Equity real estate is now often referred to as an umbrella term that includes a variety of related financial markets. Private equity real property is a general term used to describe a certain subset of this vast real property investment asset category.
Equity real estate typically refers to one of four quadrants of this huge real property investment asset category, which include government-owned or government-managed real property, public equity, private equity, and venture capital.
The primary focus of this category of real property investments is usually on real property located in or around large metropolitan areas, where there is a high degree of local and national demand for the type of property being purchased.
Some equity real estate investors are interested in making their own investments, while others choose to partner with other investors in order to create a portfolio of real property for sale. However, many equity real property investors are also able to access financing from banks, mortgage companies, and other third party lenders in order to purchase real property.
As equity real estate deals are made by private equity funds they are normally backed by a combination of credit and property financing.
Many equity property investors are motivated by the desire to make a significant return on their initial investment by purchasing real property.
This type of real property investment is not considered a pure buy-and-hold real estate deal, but rather, an investment in which the return is based on the appreciation of a property’s value. If a real property’s value continues to rise the equity investor can sell their investment to another individual or firm for a larger profit.
One popular type of real property investment that utilizes this type of methodology is referred to as a “revolving fund,” where the money in the fund is invested to purchase the properties in the first place and then used to make the down payment on the properties that are then being financed by the investors.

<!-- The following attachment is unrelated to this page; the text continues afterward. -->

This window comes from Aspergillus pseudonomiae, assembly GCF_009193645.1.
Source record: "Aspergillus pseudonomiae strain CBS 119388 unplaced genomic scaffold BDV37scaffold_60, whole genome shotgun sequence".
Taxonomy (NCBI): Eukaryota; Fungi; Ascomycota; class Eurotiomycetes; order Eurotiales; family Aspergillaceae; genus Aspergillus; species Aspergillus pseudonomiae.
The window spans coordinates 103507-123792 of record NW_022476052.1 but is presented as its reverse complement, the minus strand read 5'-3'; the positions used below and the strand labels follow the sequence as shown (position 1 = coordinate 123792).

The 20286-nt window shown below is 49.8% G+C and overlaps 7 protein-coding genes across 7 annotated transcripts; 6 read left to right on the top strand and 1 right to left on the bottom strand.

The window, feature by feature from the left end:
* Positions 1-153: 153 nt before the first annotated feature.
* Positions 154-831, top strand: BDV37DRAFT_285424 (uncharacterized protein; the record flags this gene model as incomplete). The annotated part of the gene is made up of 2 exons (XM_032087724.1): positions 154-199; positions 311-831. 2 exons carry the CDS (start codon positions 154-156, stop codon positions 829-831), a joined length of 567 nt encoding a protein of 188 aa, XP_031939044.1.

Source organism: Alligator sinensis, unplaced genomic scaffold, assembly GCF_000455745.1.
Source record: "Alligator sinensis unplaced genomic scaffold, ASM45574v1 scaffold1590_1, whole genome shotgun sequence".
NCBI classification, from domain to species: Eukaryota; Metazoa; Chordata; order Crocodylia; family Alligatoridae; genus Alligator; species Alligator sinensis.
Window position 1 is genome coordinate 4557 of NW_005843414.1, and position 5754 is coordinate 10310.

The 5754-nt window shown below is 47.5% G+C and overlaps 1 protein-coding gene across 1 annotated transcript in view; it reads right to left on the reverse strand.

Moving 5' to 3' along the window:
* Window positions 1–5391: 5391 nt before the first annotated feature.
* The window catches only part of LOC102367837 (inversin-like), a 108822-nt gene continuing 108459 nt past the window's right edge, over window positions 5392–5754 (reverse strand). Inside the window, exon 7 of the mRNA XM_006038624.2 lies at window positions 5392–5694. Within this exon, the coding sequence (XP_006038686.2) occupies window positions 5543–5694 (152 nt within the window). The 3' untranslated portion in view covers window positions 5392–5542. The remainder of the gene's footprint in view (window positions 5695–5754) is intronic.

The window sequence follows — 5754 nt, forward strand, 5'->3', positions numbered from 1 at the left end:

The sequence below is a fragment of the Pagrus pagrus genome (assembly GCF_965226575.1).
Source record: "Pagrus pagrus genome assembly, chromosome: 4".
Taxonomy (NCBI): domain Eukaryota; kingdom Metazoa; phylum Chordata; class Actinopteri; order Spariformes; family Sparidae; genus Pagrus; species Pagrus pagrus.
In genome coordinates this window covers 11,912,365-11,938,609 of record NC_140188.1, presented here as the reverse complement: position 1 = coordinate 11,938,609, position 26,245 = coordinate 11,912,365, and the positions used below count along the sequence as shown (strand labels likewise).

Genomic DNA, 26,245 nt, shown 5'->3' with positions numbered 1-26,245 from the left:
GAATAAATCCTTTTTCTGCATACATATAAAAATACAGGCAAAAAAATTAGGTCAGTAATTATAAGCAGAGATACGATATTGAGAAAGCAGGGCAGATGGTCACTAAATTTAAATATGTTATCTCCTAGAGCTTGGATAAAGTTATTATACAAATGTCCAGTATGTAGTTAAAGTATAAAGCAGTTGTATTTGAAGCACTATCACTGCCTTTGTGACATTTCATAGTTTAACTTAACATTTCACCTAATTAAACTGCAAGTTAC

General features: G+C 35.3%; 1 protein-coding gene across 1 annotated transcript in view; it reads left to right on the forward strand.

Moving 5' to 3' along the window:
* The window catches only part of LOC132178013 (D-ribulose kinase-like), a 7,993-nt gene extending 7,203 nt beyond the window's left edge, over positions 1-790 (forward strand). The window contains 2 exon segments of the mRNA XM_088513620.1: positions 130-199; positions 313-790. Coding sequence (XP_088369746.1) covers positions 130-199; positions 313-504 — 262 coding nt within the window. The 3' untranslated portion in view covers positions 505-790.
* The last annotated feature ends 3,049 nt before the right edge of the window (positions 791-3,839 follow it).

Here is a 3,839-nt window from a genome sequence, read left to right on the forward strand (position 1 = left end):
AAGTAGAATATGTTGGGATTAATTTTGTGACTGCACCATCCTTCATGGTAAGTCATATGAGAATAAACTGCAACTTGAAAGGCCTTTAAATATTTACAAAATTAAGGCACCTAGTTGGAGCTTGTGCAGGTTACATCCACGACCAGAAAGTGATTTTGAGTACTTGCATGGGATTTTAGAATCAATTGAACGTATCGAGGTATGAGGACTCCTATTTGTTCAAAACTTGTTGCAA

Private equity is a broad category that covers a wide range of real property investments. Some common areas of investment include energy, infrastructure, telecommunications, consumer and commercial real property, entertainment, and travel.
Equity real estate investors are often referred to as “vulture capitalists” because they frequently purchase real property to either renovate or turn into investment real property.
One of the most controversial forms of this type of real property investment is the practice of buying foreclosure properties at below market value and then attempting to resell these properties at a higher price after a period of time.
Private equity funds are commonly involved in real property investing by purchasing real property and working with financial institutions in order to gain equity or leverage.
Equity funds generally receive loans from these financial institutions and use equity in order to purchase real property. Other types of private investment capital used for real property investing are realtors, banks, insurance companies, and venture capitalists.
While there are some real estate investors who have built substantial wealth through the use of equity capital, others who have made this type of real property investment a specialty to find that their financial resources to allow them to live quite comfortably off their investments.
Some equity investors build their portfolio on a piecemeal basis, purchasing property one piece at a time, while others have chosen to invest exclusively in real property.
Equity real estate investors are often able to take advantage of a variety of tax benefits offered by local governments and other third-party creditors.
Another way that equity investors can make use of the real property is to hold on to their real property when it is under contract and use the cash flow on that real property to make monthly payments.
Another common scenario in which real property investors hold on to real property is to hold on to the property for longer than the contractual agreement is set for and then sell the property at a profit after the contract has expired.
When holding on to the property, the investors will make monthly payments and use the money to pay back the bank, or another third party lender.
Holding onto the real property to make monthly payments may not always be an advisable course of action, however, as most investors will eventually sell their real property.
Equity investing is popular among both private and institutional investors because it allows investors to obtain the best possible rates of return on their investments and it is generally tax-deductible.
It is a good idea for investors to conduct comprehensive research on the various real estate market trends in order to be better prepared for the potential turn-around that most real estate markets go through.
Investors who purchase real property with their own money are at a distinct advantage over investors who buy a property with the help of an institution, as institutional money lenders do not necessarily offer a tax-deductible option.
Equity investors should work closely with their accountant or financial advisor to ensure that they have all the correct documentation relating to the purchase of a real property.